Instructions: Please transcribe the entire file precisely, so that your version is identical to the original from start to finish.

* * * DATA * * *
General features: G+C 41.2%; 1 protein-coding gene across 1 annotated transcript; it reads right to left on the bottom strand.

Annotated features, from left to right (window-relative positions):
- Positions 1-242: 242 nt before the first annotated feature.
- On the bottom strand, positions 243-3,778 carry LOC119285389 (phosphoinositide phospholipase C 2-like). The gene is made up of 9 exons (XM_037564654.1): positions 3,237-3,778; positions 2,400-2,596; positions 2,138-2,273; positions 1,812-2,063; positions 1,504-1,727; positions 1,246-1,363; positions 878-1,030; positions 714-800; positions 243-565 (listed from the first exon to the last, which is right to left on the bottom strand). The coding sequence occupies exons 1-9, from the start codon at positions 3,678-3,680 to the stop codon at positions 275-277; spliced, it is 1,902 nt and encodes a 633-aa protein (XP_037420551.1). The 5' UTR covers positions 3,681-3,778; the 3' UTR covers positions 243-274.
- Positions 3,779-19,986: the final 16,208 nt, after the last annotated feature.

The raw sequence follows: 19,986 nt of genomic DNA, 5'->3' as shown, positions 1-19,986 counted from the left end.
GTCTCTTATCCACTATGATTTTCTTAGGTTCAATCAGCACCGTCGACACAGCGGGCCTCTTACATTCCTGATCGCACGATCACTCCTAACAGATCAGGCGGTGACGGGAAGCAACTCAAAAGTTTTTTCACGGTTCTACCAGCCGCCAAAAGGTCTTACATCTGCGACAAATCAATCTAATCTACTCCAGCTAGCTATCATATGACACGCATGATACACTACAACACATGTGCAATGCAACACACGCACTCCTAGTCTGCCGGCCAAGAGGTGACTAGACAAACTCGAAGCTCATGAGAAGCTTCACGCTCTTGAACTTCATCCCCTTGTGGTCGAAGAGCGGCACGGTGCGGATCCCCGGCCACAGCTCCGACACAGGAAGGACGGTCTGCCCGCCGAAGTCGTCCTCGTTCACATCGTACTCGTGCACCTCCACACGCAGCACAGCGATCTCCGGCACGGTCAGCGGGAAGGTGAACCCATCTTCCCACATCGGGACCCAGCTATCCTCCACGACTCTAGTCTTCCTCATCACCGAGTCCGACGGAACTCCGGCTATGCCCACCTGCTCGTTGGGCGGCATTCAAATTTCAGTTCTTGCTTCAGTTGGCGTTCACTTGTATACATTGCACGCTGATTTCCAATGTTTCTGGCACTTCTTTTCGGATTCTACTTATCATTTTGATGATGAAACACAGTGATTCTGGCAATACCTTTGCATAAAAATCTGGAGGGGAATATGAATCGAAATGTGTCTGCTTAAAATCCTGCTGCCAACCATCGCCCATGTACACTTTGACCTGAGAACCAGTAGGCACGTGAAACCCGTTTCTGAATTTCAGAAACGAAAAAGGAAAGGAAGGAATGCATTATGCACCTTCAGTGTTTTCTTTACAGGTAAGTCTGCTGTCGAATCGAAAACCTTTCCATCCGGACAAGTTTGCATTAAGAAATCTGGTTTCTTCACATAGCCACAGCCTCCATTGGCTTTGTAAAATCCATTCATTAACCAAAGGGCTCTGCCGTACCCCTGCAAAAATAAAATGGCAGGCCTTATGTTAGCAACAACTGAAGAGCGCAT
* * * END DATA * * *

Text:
General features: G+C 41.2%; 1 protein-coding gene across 1 annotated transcript; it reads right to left on the bottom strand.

Annotated features, from left to right (window-relative positions):
- Positions 1-242: 242 nt before the first annotated feature.
- On the bottom strand, positions 243-3,778 carry LOC119285389 (phosphoinositide phospholipase C 2-like). The gene is made up of 9 exons (XM_037564654.1): positions 3,237-3,778; positions 2,400-2,596; positions 2,138-2,273; positions 1,812-2,063; positions 1,504-1,727; positions 1,246-1,363; positions 878-1,030; positions 714-800; positions 243-565 (listed from the first exon to the last, which is right to left on the bottom strand). The coding sequence occupies exons 1-9, from the start codon at positions 3,678-3,680 to the stop codon at positions 275-277; spliced, it is 1,902 nt and encodes a 633-aa protein (XP_037420551.1). The 5' UTR covers positions 3,681-3,778; the 3' UTR covers positions 243-274.
- Positions 3,779-19,986: the final 16,208 nt, after the last annotated feature.

The raw sequence follows: 19,986 nt of genomic DNA, 5'->3' as shown, positions 1-19,986 counted from the left end.
GTCTCTTATCCACTATGATTTTCTTAGGTTCAATCAGCACCGTCGACACAGCGGGCCTCTTACATTCCTGATCGCACGATCACTCCTAACAGATCAGGCGGTGACGGGAAGCAACTCAAAAGTTTTTTCACGGTTCTACCAGCCGCCAAAAGGTCTTACATCTGCGACAAATCAATCTAATCTACTCCAGCTAGCTATCATATGACACGCATGATACACTACAACACATGTGCAATGCAACACACGCACTCCTAGTCTGCCGGCCAAGAGGTGACTAGACAAACTCGAAGCTCATGAGAAGCTTCACGCTCTTGAACTTCATCCCCTTGTGGTCGAAGAGCGGCACGGTGCGGATCCCCGGCCACAGCTCCGACACAGGAAGGACGGTCTGCCCGCCGAAGTCGTCCTCGTTCACATCGTACTCGTGCACCTCCACACGCAGCACAGCGATCTCCGGCACGGTCAGCGGGAAGGTGAACCCATCTTCCCACATCGGGACCCAGCTATCCTCCACGACTCTAGTCTTCCTCATCACCGAGTCCGACGGAACTCCGGCTATGCCCACCTGCTCGTTGGGCGGCATTCAAATTTCAGTTCTTGCTTCAGTTGGCGTTCACTTGTATACATTGCACGCTGATTTCCAATGTTTCTGGCACTTCTTTTCGGATTCTACTTATCATTTTGATGATGAAACACAGTGATTCTGGCAATACCTTTGCATAAAAATCTGGAGGGGAATATGAATCGAAATGTGTCTGCTTAAAATCCTGCTGCCAACCATCGCCCATGTACACTTTGACCTGAGAACCAGTAGGCACGTGAAACCCGTTTCTGAATTTCAGAAACGAAAAAGGAAAGGAAGGAATGCATTATGCACCTTCAGTGTTTTCTTTACAGGTAAGTCTGCTGTCGAATCGAAAACCTTTCCATCCGGACAAGTTTGCATTAAGAAATCTGGTTTCTTCACATAGCCACAGCCTCCATTGGCTTTGTAAAATCCATTCATTAACCAAAGGGCTCTGCCGTACCCCTGCAAAAATAAAATGGCAGGCCTTATGTTAGCAACAACTGAAGAGCGCAT